UNITED NATIONS/EUROPEAN SPACE AGENCY WORKSHOPS ON BASIC SPACE SCIENCE


Cairo, Egypt, 1994


Potential for Egyptian Participation in Marsokhod

During the Fourth UN/ESA Workshop on Basic Space Science, held in Cairo in July 1994, the possible participation of Egypt in future Mars rover missions was discussed. One concept suggested was for Egypt to participate in these missions in the design, building, and testing of a drill for obtaining subsurface samples.

The Planetary Society (TPS), co-sponsor of this series of Basic Space Science Workshops, is following up on this suggestion. Society representatives Adriana Ocampo and Chris McKay, together with Egyptian scientist Farouk El-Baz, and Society Executive Director Louis Friedman have begun organizing study of the concept. They informed the Space Research Institute (IKI) of the Russian Academy of Sciences about the idea, and they, in turn, formally invited the Egyptian Ministry of Scientific Research to study the concept for potential use on the Russian Mars 98 Mission. That study has now begun, under the direction of Dr. F. El-Baz.

Of the many important scientific objectives of the Marsokhod mission, among the most interesting, is analyzing subsurface samples. Inclusion of some sort of drilling mechanism in the payload of such a mission would assist scientists in the investigation of volatiles, organic materials, and mineralogy.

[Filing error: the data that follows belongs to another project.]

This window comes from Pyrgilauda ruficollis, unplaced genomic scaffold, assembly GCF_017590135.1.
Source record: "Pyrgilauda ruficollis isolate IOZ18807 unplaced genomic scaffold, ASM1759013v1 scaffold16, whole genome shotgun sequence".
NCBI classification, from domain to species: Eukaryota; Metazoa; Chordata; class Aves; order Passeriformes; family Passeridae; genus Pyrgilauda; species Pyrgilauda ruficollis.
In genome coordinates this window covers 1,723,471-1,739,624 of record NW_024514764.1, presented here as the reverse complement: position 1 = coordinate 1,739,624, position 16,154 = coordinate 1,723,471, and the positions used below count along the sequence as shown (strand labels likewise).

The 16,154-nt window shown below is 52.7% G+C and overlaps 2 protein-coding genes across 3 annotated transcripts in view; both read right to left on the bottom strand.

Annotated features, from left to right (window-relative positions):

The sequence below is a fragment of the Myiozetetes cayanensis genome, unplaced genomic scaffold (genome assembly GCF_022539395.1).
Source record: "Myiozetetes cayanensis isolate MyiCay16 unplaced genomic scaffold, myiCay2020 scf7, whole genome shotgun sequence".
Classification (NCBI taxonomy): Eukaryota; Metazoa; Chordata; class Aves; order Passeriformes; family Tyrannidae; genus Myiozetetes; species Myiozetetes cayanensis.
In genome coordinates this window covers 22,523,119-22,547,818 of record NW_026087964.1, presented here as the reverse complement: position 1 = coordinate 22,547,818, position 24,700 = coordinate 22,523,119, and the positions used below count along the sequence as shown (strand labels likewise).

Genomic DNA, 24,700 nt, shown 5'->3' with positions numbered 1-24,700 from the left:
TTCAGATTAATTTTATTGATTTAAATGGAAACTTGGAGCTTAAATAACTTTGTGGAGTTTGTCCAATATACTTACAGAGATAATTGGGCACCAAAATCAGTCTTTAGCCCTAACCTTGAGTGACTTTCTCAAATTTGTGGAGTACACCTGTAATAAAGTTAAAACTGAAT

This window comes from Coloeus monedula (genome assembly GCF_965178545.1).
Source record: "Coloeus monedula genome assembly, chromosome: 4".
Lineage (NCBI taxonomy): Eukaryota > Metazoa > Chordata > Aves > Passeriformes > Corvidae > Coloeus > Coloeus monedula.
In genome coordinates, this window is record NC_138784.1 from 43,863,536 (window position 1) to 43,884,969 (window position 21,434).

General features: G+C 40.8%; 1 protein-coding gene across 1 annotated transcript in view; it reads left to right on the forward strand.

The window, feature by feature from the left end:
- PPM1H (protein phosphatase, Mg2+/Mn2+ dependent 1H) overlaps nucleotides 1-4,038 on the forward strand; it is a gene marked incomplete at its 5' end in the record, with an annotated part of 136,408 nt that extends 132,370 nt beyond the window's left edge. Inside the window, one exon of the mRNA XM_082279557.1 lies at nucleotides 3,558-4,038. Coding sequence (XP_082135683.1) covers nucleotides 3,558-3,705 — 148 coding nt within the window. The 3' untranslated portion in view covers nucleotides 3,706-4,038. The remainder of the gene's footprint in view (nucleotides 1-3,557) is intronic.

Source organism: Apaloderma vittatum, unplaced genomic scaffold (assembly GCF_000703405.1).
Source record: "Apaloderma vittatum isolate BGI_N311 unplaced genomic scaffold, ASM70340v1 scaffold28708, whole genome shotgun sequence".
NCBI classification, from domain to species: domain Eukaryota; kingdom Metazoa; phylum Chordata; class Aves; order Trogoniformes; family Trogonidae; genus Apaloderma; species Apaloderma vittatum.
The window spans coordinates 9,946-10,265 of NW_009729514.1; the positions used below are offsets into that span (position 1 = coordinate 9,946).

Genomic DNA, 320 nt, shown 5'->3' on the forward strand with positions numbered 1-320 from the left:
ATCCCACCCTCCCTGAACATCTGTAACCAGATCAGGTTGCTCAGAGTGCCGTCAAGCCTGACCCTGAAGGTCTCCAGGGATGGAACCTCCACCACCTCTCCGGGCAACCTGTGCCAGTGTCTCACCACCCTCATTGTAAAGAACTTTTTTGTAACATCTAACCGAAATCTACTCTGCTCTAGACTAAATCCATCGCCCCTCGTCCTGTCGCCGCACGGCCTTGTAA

Twenty years ago, the arm on the Viking Mars lander was able to obtain samples from depths up to 10 centimeter. Today, a drill with the capability to bore at least an order of magnitude (greater than one meter) deeper would be essential to further research and investigation.

Egypt has expertise in drill development. A few years ago, as part of the archeological exploration of the pyramids, a sophisticated drilling system was developed to drill into and deploy a camera into a subsurface chamber without allowing air into the chamber. The drill perforated the limestone to a depth of 2 meters without the use of lubricants or cooling fluids that might have contaminated the pit's environment, and successfully collected (6) samples. This experience as well as more common terrestrial applications suggest that the necessary technology base for a drill development can be brought together. In the proposed application for Mars 98 Egypt would assume the financial responsibility for the drill as part of their Marsokhod participation.

A study team of Egyptian scientists, collaborating with American, Russian, and European scientists is now being organized.